Despite being criticised in the 19th Century for using his native Flemish landscapes instead of classical scenes, and for his lack of draughtsmanship, Rubens has since been hailed as a master of colour and spirit.
He was so captivated by the story of the Judgement of Paris that he painted it at least eight times, and it has become one of the great works of Western Art.
The painting overflows with vivacity and eroticism. It is a rich feast of colour and form that has been admired for centuries. The theme is from Ancient Greek mythology. The fairest of three goddesses – Juno (Hera in the Greek version), Venus (Aphrodite) and Minerva (Athena) – will receive a golden apple. But who dare judge them and pronounce one more beautiful than the others?
Jupiter (Zeus) decides the handsome shepherd prince Paris must do it, and it is him we see in the painting, golden apple held casually in hand, as the goddesses pose before him.
Mercury (Hermes), the messenger of the gods, stands next to Paris, and Cupid is gathering up the goddesses’ discarded robes. There are many pastoral elements to the painting; the grazing sheep, the quiet dog, Paris’ rustic clothing. But, as is typical with Rubens’ paintings, the whole scene is heaving with symbolism.
Paris was reluctant to incur the goddesses’ wrath by choosing one, so they offered him gifts. Juno promised to make him king of a great empire and Minerva vowed to give him wisdom and that he would win every battle he undertook.
However, Paris awarded the golden apple to Venus after she promised him the love of the most beautiful woman on earth. That woman was Helen, and her and Paris’ love affair was to bring about the 10-year-long Trojan War.
This is why the Fury Alecto is in the sky, a portent of the horrors that are to come, thunderclouds already gathering in the bucolic blue sky. This version of Judgement of Paris is the one that hangs in the National Gallery in London, and is probably the best known. It was completed between 1632-35 and is a definitive piece of Flemish Baroque art.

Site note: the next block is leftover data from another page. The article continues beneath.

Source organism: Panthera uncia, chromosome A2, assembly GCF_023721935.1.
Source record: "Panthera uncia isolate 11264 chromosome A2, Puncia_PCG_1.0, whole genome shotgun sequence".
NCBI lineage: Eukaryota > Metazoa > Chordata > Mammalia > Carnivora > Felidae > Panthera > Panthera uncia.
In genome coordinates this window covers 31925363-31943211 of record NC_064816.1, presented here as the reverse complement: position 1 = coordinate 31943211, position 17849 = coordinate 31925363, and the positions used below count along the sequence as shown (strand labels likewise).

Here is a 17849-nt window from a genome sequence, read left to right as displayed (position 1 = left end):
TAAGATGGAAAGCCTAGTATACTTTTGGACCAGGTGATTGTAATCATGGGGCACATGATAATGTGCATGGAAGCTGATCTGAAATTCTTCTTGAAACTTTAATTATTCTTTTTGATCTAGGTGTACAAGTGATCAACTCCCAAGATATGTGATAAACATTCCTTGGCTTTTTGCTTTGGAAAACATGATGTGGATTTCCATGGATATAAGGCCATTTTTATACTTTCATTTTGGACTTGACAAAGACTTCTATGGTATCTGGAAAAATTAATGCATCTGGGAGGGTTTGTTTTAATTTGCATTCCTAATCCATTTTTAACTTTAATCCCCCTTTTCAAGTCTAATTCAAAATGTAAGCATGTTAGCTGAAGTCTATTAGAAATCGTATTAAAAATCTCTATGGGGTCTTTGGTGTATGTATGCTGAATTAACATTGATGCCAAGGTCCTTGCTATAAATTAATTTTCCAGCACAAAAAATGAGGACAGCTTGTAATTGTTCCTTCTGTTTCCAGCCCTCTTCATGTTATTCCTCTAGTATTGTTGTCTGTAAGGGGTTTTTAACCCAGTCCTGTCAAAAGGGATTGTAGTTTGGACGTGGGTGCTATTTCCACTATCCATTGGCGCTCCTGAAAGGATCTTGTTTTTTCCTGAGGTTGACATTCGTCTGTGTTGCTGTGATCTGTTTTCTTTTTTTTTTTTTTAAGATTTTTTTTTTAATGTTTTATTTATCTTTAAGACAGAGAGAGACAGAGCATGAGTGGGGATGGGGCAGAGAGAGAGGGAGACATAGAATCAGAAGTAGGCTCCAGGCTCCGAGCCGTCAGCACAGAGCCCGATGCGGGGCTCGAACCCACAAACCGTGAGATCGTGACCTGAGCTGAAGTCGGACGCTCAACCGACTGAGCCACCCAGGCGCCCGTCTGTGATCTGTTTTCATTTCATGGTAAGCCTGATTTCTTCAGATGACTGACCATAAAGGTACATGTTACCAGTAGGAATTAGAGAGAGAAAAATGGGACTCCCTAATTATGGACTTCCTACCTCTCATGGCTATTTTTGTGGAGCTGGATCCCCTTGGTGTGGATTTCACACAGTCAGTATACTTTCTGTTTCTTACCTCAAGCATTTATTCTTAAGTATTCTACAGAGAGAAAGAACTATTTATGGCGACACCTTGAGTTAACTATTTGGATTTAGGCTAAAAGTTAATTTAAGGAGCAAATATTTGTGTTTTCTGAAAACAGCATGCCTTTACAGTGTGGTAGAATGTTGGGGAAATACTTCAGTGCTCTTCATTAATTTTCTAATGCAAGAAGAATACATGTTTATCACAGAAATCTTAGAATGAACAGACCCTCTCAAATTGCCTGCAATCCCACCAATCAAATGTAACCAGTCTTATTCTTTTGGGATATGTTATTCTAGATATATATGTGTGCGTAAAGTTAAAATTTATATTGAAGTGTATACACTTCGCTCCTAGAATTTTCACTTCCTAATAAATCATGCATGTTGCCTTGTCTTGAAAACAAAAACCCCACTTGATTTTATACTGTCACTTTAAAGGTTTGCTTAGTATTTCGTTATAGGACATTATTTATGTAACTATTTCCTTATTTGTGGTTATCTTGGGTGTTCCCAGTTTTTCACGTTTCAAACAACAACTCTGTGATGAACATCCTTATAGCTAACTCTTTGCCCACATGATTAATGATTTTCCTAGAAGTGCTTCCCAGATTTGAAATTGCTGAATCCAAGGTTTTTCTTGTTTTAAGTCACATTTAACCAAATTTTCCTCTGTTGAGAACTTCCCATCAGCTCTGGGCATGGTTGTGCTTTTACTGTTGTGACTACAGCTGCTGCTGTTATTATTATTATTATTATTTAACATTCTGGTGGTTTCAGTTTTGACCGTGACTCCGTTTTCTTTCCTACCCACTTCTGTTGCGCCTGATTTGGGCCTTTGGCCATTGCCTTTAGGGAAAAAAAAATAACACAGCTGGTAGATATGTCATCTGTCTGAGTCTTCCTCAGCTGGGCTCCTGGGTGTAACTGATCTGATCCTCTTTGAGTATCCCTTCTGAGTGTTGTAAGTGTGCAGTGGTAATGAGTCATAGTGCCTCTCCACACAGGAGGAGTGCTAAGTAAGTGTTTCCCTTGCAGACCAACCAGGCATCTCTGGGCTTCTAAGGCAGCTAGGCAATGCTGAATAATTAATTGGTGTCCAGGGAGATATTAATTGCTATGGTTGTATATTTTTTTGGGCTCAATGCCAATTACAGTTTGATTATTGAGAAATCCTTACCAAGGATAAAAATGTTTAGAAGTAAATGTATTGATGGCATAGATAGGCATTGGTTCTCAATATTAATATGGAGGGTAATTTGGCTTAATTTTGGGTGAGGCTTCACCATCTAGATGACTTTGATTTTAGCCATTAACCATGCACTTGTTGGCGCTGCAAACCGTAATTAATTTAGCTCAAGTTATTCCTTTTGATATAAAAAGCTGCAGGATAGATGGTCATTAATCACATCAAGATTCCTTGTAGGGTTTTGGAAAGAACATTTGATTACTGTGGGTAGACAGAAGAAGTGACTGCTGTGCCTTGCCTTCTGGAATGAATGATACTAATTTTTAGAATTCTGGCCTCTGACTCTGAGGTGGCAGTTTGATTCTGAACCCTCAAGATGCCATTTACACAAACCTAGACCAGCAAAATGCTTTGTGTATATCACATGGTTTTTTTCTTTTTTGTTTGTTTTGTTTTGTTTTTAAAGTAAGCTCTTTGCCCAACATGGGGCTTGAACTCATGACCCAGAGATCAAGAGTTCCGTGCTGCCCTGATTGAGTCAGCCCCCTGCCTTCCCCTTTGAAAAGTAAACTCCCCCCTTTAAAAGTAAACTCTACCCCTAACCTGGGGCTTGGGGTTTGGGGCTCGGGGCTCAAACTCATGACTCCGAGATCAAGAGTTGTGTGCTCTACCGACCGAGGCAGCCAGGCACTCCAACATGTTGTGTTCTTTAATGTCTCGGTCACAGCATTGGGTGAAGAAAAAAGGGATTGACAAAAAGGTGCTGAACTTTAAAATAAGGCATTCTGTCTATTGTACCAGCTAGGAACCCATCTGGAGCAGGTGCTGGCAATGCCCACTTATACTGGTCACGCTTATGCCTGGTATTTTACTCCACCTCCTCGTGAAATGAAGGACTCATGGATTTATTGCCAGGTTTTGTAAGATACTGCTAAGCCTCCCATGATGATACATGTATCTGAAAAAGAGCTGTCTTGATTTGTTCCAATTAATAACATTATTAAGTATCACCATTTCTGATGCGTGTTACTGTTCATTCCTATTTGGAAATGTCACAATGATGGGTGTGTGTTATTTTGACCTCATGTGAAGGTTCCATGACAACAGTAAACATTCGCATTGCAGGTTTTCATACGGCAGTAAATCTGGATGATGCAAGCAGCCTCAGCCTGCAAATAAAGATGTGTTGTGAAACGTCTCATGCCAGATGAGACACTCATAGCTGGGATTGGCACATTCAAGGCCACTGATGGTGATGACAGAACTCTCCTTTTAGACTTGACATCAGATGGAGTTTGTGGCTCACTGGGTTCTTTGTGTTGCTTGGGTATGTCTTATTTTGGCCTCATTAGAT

The centre of the picture is the curvaceous figures of the three goddesses. With Venus in the middle and Juno on the right, Rubens manages to present his idealised image of the naked female form from three angles; front, side and back.
The figures are depicted as they undress for Paris’ perusal with no hint of shame or embarrassment. The model for Venus is thought be Rubens’ second wife, Helene Fourment, who was 37-years his junior, and to whom he was reportedly devoted. The goddesses appear with their distinguishing attributes, an example of how Rubens filled his paintings with signs and imagery.
Minerva, goddess of war and wisdom, is seen with her helmet and shield, which reflects an image of the gorgon Medusa. Above the scene, her owl – a symbol of wisdom – observes proceedings.
Venus, the goddess of love, beauty and fertility, is accompanied by Cupid, the god of love, and has pearls in her ears, a nod to the myth of her birth, arising from the sea.
Juno, the wife of Jupiter, has brought her peacock, which is hissing angrily at Paris’ dog.
In Hermes’ hand is his caduceus – a staff with two snakes winding around it. Watching the whole scene from above are three lascivious satyrs, thrilled to be seeing three naked goddesses.
Rubens was a brilliant colourist, as can be seen here with the bright blue of the distant sky already being overshadowed by the thunderous grey of the clouds of war. The goddesses are bathed in light, their skin shining amid the dark greens of the trees and the deep red of Minerva’s fur cloak, which is captured just before she drops it to the ground.
It is not known who originally commissioned the work, but its owners included the Duc d’Orleans and the Duc de Richelieu, before it was acquired by the National Gallery in London in 1844.